There are a bunch of places to visit around Shillong, including Umiam lake/ Bara Pani, Shillong Peak, Elephant Falls, but since we were there for only a day, we decided to just walk around the town & take in the atmosphere as I didn’t want to be ferried around in a taxi from A to B to C etc just to cover all the ‘sight-seeing’ points. Instead, we had breakfast at Delhi Mistaan Bhandaar, or DMB, where you the get the ubiquitous aloo puri, kachoris etc. and then headed to Ward’s Lake, next to which are the (not) Botanical Gardens. From the bridge between the 2, we spotted the Rufous-bellied Niltava, Black-naped Monarch, Chestnut-tailed starling, Oriental white-eye, Grey-headed Canary Flycatcher, all first-time birds for us, so just hung about there for ages. Unlike Bangalore, the town’s full of sparrows, which, when one looks closer turn out to be the Eurasian Tree Sparrow. They are bold, gregarious birds that are an absolute delight to watch for us city-slickers. We also met and made a new friend there, Sanjeev a fellow birder who lives in Shillong. He patiently stands there for hours getting some amazing photos of the local birds. Ward’s Lake has geese & ducks swimming around, with all kinds of beautiful flowers growing around it. I’m not too familiar with their names, but I recognised a few like the pansies & chinese cabbage roses.
The Botanical garden is postage-stamp sized and just overgrown and not maintained at all, so we headed back from the lake. Police Bazaar area is full of quaint little tea shops and the chai is totally amazing. Apparently Meghalaya now grows their own tea, pretty much unknown compared to its famous counterpart ‘assam tea’. Post lunch, a walk to Iewduh market, dirty as it was, was quite fascinating and a single sketch wasn’t enough to do it justice. The dominant religion in this state is Christianity (over 70% of the population), which was brought by the British and later the Jesuits. But the road to Bara bazaar/ Iewduh is dominated by Sikhs and Muslims including a Gurudwara, which makes Shillong, small as it is, a fascinating and eclectic mix of cultures & people. Plus that means you get great kebabs & biryani here! The market itself is entirely along stone steps that diverge in various directions. It’s a women’s only market, where you get to see tribal women in their traditional Khasi checks.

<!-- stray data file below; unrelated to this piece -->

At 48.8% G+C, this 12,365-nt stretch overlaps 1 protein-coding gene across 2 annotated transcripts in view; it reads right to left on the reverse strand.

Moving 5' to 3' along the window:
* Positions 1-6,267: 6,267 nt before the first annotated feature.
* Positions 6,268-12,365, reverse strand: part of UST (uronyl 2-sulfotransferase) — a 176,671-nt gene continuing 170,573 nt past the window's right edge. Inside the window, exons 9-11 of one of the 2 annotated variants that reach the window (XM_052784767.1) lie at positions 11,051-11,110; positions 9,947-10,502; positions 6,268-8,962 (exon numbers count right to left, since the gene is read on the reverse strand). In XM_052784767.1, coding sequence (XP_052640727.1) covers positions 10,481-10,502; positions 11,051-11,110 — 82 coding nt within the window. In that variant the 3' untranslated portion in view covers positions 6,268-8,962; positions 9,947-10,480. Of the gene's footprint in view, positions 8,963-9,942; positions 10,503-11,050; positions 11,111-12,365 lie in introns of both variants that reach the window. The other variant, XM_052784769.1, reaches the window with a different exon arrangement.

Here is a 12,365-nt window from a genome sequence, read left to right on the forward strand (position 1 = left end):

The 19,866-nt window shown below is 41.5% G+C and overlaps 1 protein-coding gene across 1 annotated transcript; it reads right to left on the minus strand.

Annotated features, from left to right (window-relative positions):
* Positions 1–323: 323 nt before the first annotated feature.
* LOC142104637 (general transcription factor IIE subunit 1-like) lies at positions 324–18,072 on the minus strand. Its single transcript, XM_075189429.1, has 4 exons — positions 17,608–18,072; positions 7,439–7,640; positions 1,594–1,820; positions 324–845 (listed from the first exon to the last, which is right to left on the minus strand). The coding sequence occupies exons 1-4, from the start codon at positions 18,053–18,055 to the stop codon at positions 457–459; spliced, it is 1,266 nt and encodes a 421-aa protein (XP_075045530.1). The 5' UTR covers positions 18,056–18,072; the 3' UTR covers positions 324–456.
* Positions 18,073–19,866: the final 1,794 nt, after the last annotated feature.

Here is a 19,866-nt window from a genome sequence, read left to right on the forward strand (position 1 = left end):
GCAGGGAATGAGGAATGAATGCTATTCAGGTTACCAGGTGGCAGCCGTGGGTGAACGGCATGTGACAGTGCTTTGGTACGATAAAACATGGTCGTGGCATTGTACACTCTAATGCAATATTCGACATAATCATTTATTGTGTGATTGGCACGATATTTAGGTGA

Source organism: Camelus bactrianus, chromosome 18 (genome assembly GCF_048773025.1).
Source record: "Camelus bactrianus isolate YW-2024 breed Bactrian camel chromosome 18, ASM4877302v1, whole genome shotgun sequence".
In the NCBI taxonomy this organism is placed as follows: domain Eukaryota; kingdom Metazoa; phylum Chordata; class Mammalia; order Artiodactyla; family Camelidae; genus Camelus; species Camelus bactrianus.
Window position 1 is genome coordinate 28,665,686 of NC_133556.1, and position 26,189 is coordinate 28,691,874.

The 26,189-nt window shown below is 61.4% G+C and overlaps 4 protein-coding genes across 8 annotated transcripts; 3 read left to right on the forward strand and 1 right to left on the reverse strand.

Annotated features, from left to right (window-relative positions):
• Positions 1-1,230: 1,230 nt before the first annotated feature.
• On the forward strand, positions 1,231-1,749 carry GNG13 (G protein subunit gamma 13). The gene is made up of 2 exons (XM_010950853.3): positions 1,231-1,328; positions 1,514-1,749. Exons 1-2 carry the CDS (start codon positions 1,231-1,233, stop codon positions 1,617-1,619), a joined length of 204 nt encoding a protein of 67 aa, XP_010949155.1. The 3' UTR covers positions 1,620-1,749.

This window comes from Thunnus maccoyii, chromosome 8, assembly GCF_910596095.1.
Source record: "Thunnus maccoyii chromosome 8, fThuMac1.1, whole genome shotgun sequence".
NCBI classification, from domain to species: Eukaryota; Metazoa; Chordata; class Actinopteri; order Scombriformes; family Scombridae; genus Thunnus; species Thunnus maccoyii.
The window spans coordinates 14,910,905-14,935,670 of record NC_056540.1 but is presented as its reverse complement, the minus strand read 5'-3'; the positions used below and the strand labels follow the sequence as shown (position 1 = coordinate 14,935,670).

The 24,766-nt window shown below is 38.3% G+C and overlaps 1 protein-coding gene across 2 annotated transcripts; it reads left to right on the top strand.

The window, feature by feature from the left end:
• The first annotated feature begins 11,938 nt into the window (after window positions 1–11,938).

From there, we walked through picture-prefect residential areas, in sharp contrast to the messy chaotic Police & Bara Bazaar areas, past cemeteries and down steep, endless flights of steps to reach the Don Bosco museum & Sacred Hearts convent. We probably walked only around 6-7km in all, but when most of it’s uphill, it’s pretty darned exhausting! From Sacred Hearts, we hopped onto a city bus that rambled around town before it brought us back to Police Bazaar.
The plan was to leave for Cherrapunjee the next day, but we had a seriously hard time finding out where to catch a bus from, as we weren’t too keen on taking a shared Sumo. What they don’t tell you is that they seat 10+1, which works out fine for the locals as they are typically small-built hill people, but for us average sized people, it’s a really tough squeeze and every part of your body pretty much seizes up & goes numb by the time you reach your destination. There is an MTDC bus stand at Police Bazaar, but it turned out they only had organised day trips to Cherrapunjee & other places. Eventually we found the bus stand at Bara Bazaar, from where there was a bus leaving at 12pm the next day.
One of the best parts of the trip to follow…